But tax-free in my definition is, I don't want the clients to trigger anything that would make their other income more taxable or be taxable to them. So we're trying to get them to a zero tax rate. And they have to have tax-free investments and vehicles to do that, or strategies that generate tax-free sources of income.
Jon: I've got to imagine Bruce, that a lot of folks, when they come to you and they start working with you and your team, they're concerned about income and bringing money in and bringing revenue in. And I have to imagine that they don't always take it to the next level and think about the tax implications of the decisions they're making.
Bruce: Exactly. So, they think about what money do I need and where can I get it from? But they don't think necessarily all through the consequences. So, for example, if you have income that just triggers you a couple of dollars across the threshold, your social security, that was 100% tax-free now becomes 85% taxable.
Bruce: So, if a couples getting $40,000 or $50,000 dollars a year, you just added 30 or $35,000 worth of taxable income, by having too much taxable income.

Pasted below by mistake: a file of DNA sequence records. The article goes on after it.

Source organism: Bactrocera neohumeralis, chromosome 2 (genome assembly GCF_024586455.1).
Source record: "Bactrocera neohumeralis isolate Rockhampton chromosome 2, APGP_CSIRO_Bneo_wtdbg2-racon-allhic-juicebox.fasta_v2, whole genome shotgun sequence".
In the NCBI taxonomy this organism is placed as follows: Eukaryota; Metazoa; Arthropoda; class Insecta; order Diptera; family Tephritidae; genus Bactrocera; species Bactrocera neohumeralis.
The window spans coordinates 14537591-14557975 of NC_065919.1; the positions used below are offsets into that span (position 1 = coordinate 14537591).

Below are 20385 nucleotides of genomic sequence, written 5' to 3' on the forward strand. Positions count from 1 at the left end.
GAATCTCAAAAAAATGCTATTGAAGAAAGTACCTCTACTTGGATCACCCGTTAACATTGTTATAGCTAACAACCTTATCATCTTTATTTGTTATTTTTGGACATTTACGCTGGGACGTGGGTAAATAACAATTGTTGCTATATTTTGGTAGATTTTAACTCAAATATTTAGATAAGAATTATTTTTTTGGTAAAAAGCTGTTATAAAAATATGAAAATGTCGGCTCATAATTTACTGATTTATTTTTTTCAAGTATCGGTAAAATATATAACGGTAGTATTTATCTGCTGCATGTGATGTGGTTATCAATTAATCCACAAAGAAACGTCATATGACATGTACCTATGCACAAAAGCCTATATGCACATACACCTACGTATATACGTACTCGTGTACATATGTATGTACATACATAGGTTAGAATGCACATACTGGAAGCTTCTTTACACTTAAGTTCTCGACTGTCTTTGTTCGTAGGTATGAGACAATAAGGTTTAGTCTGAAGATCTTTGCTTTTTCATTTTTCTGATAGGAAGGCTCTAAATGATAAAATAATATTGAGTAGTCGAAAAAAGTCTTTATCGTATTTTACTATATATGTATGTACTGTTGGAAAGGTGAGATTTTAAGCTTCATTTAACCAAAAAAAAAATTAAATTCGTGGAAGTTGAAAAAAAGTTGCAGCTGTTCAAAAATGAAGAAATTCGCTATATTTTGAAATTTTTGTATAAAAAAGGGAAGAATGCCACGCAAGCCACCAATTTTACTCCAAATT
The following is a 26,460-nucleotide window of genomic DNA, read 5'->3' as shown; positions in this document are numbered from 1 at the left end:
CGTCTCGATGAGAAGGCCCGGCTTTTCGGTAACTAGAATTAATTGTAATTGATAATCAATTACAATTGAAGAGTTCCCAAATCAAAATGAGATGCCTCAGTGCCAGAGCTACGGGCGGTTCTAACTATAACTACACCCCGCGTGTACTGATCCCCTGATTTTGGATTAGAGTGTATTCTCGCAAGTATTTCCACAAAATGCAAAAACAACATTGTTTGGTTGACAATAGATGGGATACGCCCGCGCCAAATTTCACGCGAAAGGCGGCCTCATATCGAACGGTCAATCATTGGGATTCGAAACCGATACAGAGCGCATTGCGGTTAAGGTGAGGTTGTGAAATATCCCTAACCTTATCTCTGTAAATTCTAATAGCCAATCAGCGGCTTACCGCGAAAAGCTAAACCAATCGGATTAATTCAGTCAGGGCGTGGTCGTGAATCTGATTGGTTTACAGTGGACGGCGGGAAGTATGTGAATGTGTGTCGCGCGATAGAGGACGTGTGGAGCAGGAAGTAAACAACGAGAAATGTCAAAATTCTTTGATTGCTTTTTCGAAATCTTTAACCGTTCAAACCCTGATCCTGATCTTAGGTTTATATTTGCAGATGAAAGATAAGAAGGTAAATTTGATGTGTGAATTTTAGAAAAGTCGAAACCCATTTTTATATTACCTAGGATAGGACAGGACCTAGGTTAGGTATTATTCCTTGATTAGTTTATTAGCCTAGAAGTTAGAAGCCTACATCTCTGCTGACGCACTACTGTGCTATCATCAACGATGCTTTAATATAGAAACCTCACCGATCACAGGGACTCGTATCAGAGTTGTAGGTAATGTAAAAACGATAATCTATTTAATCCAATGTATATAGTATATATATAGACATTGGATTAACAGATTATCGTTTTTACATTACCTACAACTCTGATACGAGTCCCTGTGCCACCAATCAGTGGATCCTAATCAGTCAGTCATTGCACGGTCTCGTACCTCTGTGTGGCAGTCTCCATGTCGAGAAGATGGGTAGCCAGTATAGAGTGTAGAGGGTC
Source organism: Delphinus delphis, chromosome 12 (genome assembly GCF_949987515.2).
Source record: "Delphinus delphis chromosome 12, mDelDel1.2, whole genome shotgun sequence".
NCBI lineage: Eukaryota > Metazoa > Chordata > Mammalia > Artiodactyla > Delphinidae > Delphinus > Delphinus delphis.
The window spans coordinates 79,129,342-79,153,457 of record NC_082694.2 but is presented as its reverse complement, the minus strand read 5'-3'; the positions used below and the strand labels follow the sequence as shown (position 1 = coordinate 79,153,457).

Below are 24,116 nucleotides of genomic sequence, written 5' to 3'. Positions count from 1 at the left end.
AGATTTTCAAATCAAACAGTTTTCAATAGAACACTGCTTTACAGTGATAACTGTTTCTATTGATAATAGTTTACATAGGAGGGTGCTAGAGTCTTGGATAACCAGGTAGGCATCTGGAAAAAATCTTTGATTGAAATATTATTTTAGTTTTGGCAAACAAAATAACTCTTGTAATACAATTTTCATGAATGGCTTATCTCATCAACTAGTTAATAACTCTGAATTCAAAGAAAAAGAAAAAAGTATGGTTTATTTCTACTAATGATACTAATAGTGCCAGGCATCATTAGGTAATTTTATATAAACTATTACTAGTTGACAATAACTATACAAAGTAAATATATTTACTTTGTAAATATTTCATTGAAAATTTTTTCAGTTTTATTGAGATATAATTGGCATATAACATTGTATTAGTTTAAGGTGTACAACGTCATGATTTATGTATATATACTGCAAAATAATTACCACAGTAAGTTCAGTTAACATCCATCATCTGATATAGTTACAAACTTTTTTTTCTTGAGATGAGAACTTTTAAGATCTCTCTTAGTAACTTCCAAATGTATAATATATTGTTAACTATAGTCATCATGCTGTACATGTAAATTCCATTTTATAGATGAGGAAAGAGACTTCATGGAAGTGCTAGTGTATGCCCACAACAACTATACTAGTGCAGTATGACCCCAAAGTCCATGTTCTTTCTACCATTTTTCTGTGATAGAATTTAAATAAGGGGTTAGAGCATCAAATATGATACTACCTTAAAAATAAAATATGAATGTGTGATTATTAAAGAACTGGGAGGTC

Jon: So what you're saying is 85% of that social security income can be taxed if you don't plan this accordingly.
Bruce: Correct. If you're close to the threshold, it could be very expensive.
Jon: And everybody's situation is different, but is there a general number that you're looking at when it comes to crossing that threshold into social security?
Bruce: Yes Jon, unfortunately, if you're a married couple filing joint, it starts taxability at $32,000, and goes to $44,000 at about 50%, and then you cross over that threshold where 85% of your income can be included in taxable income. And now the social security is 85% taxable where it was 100% tax-free prior to that.
Jon: So for our listeners, I just want to double back here and explain provisional income is what's used to determine if the social security benefits are going to be taxed. You want to limit that provisional income that can affect the social security. Do I have that right?
Bruce: That's correct. And it can include one half of your social security plus almost any other taxable income that you may have, but 'tax-free' income is not included in that calculation.